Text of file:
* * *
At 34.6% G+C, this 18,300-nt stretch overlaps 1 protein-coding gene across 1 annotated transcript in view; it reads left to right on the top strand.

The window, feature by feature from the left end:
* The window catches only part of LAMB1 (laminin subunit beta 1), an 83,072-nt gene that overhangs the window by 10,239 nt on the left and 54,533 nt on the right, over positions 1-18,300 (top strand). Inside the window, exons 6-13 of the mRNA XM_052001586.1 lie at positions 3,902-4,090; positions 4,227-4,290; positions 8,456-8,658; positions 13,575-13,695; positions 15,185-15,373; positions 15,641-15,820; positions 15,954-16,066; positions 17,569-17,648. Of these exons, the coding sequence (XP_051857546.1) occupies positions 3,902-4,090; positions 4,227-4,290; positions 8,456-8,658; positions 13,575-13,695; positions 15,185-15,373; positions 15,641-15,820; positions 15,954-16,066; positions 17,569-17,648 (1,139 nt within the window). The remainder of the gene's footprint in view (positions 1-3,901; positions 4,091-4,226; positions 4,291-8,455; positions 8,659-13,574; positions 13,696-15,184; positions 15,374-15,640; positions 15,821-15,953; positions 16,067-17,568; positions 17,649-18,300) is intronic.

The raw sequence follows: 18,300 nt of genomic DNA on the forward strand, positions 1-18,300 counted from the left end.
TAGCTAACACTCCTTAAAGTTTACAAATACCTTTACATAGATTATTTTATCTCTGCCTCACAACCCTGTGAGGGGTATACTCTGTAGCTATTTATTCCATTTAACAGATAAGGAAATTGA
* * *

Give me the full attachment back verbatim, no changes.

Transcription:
At 34.6% G+C, this 18,300-nt stretch overlaps 1 protein-coding gene across 1 annotated transcript in view; it reads left to right on the top strand.

The window, feature by feature from the left end:
* The window catches only part of LAMB1 (laminin subunit beta 1), an 83,072-nt gene that overhangs the window by 10,239 nt on the left and 54,533 nt on the right, over positions 1-18,300 (top strand). Inside the window, exons 6-13 of the mRNA XM_052001586.1 lie at positions 3,902-4,090; positions 4,227-4,290; positions 8,456-8,658; positions 13,575-13,695; positions 15,185-15,373; positions 15,641-15,820; positions 15,954-16,066; positions 17,569-17,648. Of these exons, the coding sequence (XP_051857546.1) occupies positions 3,902-4,090; positions 4,227-4,290; positions 8,456-8,658; positions 13,575-13,695; positions 15,185-15,373; positions 15,641-15,820; positions 15,954-16,066; positions 17,569-17,648 (1,139 nt within the window). The remainder of the gene's footprint in view (positions 1-3,901; positions 4,091-4,226; positions 4,291-8,455; positions 8,659-13,574; positions 13,696-15,184; positions 15,374-15,640; positions 15,821-15,953; positions 16,067-17,568; positions 17,649-18,300) is intronic.

The raw sequence follows: 18,300 nt of genomic DNA on the forward strand, positions 1-18,300 counted from the left end.
TAGCTAACACTCCTTAAAGTTTACAAATACCTTTACATAGATTATTTTATCTCTGCCTCACAACCCTGTGAGGGGTATACTCTGTAGCTATTTATTCCATTTAACAGATAAGGAAATTGA